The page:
Now that you know how to use miles to get to Australia and use Darwin as a gateway city, what you really want to know is how to get out in the bush where the birds are! Fortunately, Australia is an amazingly easy country to travel around in. It’s safe, everyone speaks English and the tourism infrastructure is excellent! All you need is a well-researched plan and a car to get there.
MAKE YOUR PLAN
1. Determine what species of birds you want to see. Bear in mind that no matter what species you are targeting, you will find many other species in the same location. In my case, although I was really keen to see wild Parrots, I was very happy to see that other species such as Rainbow Pittas, Gouldian Finches and Bowerbirds were also within reach.
2. Use guide books such as “Parrots of the World” by Joseph Forshaw and “The Field Guide to the Birds of Australia” by Graham Pizzey & Frank Knight to determine where these species can most easily be found. These books have maps to help you formulate an itinerary. Although I prefer Kindle/eBooks for casual reading, with a field guide you really need the hard copy to be able to compare the birds you see to the images in the book. Don’t worry if you don’t know all the species. As long as you get a decent photo, you can always look them up! You can buy these books on Amazon.com if you don’t have them already.
3. Use other internet resources to find out where the birds have been seen most recently. These may be Facebook or Twitter contacts, blogs like Miles to the Wild or trip reports on Surfbirds. Google the scientific name of the bird + “report”. For example if you Google “Lophochroa leadbeateri sightings” you get this. If you have destinations in mind from researching the field guides, you can get better results by Googling “Lophochroa leadbeateri Bowra” such as this.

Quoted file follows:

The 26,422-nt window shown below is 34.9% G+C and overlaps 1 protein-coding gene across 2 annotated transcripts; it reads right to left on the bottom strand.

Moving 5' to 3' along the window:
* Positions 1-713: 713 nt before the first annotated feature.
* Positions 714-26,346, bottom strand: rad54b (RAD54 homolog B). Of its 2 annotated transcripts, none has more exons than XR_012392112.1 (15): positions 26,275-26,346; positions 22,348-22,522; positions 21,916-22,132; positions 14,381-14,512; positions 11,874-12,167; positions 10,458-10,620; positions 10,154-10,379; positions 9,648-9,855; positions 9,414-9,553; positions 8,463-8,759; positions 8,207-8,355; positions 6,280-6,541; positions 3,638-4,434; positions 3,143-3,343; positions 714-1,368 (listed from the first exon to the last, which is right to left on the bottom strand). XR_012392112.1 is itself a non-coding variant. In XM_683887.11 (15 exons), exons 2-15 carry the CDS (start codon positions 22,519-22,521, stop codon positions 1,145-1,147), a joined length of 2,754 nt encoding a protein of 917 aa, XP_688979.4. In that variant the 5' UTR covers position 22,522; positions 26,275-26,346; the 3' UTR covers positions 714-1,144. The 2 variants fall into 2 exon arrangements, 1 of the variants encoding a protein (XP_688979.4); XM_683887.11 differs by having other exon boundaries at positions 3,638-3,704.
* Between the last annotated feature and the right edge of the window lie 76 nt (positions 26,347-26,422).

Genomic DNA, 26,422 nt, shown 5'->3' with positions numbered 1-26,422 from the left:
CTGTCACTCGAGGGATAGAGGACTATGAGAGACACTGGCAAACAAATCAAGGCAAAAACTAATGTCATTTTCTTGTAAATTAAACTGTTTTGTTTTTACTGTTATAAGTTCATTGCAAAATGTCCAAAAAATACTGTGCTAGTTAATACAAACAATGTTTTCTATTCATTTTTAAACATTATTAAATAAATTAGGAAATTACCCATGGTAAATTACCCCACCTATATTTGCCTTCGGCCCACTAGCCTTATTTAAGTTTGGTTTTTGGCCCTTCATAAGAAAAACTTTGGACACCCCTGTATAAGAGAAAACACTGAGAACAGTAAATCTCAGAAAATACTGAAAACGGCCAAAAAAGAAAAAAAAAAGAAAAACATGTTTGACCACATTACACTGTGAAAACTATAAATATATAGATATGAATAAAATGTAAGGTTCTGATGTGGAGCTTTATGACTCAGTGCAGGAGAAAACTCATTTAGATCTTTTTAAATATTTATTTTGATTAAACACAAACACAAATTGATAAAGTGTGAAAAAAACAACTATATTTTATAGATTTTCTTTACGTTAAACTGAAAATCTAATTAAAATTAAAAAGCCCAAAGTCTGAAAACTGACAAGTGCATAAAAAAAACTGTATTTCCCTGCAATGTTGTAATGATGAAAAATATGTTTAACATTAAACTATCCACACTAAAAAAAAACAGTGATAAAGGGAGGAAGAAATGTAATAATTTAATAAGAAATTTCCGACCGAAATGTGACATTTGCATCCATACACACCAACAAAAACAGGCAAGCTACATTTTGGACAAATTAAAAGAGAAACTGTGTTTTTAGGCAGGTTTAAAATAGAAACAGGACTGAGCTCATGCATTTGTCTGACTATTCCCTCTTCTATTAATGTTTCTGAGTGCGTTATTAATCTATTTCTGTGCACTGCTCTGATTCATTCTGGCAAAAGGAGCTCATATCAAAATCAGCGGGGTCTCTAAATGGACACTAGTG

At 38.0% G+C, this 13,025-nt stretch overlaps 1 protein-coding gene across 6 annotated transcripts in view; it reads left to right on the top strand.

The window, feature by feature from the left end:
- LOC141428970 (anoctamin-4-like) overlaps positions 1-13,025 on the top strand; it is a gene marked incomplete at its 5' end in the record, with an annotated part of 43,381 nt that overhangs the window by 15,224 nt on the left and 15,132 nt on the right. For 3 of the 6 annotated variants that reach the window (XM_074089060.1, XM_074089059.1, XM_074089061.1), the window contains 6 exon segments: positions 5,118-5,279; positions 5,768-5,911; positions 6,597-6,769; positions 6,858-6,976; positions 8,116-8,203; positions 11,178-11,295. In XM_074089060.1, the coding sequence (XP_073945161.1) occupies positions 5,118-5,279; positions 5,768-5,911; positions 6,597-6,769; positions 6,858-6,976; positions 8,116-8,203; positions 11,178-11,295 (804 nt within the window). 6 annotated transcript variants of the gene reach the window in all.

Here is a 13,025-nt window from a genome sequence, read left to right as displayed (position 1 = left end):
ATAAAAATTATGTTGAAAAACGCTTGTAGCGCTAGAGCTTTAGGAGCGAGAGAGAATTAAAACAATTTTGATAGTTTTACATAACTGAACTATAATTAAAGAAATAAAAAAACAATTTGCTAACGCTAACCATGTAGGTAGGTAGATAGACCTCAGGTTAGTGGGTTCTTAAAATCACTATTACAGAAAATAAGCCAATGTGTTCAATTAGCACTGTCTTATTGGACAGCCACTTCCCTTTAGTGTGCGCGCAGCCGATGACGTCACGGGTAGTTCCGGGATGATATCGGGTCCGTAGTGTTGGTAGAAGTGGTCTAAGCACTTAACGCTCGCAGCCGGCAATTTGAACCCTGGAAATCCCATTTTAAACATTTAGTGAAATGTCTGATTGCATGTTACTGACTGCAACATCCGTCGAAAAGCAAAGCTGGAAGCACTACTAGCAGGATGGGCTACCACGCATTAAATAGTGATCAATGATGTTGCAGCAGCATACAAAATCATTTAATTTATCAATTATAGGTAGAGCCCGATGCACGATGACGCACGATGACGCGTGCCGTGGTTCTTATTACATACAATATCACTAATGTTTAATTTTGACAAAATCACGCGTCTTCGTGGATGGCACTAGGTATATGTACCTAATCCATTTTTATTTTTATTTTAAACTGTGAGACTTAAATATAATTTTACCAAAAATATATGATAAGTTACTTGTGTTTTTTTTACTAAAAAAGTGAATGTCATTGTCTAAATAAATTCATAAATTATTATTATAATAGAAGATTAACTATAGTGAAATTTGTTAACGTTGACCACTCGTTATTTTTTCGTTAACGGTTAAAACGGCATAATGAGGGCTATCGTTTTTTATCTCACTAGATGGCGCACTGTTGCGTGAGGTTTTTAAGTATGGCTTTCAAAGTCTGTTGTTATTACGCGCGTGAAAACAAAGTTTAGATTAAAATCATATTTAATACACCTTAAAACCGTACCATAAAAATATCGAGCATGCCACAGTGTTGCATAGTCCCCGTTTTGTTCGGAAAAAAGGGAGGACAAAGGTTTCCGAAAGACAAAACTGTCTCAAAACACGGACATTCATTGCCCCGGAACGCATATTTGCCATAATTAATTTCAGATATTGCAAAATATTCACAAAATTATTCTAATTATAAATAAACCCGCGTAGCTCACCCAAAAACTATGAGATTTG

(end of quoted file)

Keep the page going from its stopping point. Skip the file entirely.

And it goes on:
4. Use eBird searches on the species to see where other people have reported them. I now have a full tutorial on how to use eBird to plan a trip. Spend more time if the destination has more of the species you are targeting.
This step can be very time consuming as you need to research each species you want to see individually but it is well worth it as you will save lots of time once you are traveling and you can travel independently which saves you lots of money and gives you more choices as to when, where & how you want your birding adventure to happen!
5. Visit some local birding websites. The Northern Territory ones are especially helpful and I can recommend:
Book: Top End Birdwatching written by Mike Reed. I found it for sale at the Katherine Museum or contact NT Bird Specialists. Wonderful book and helped me find lots of birds and identify them from the photos. Plus it doesn’t weigh much!
Once I did all the research, this is the itinerary I put together which gave a fair shot at all my target birds. I will go into depth on each hotspot in turn throughout this series.
You will definitely need a car, as this is a huge chunk of territory to cover and public transport is very sparse. One thing to note about the Northern Territory is that cars don’t have unlimited kilometers like in most other Aussie cities and the per kilometer cost will probably double your rental car budget. For this trip, since I happen to be a member of RACQ (the local auto club) I got 15% discount on Thrifty Car Hire-including the rental, the kilometers and insurance. My own GPS covers all of Australia so I brought it along. The itinerary above is all on tarred roads so a 2WD car is fine but if you want to include places like the Marrikai Track you will need a 4WD. Always get quotes from several car companies and use whatever discounts you qualify for! Refueling is cheaper in Darwin and Katherine so always top up before heading into the Outback.
A good plan is to bird early in the morning, use the afternoon to either siesta by the pool or drive to the next destination, then more birding in the afternoon. The Territory is HOT, even in September which is when we did our trip!
Accommodation ranges from typical Aussie caravan parks (that also have self-catering cabins) to Outback style B&B’s. You only chance to use hotel points will be in Darwin and Katherine but in this case I recommend choosing a property based on location and convenience within your price range. We were low-budget and our accommodation averaged around $100 AUD per night. Plan on picnic breakfasts and lunches while birding or driving between locations, then either BBQ or hit up a pub for dinner.
Stock up on groceries before leaving Darwin or Katherine for a better selection and cheaper prices. We have a cooler that we keep the meat in and the drinks for the day. Most accommodations will have a fridge and microwave, even a small kitchenette. Having said that, by the time the trip was finished, we couldn’t look at another sandwich for weeks!
Bring lots of sunscreen and mosquito repellent, especially for Howard Springs! If you are using carry-on only, you can easily buy it in Darwin at any supermarket.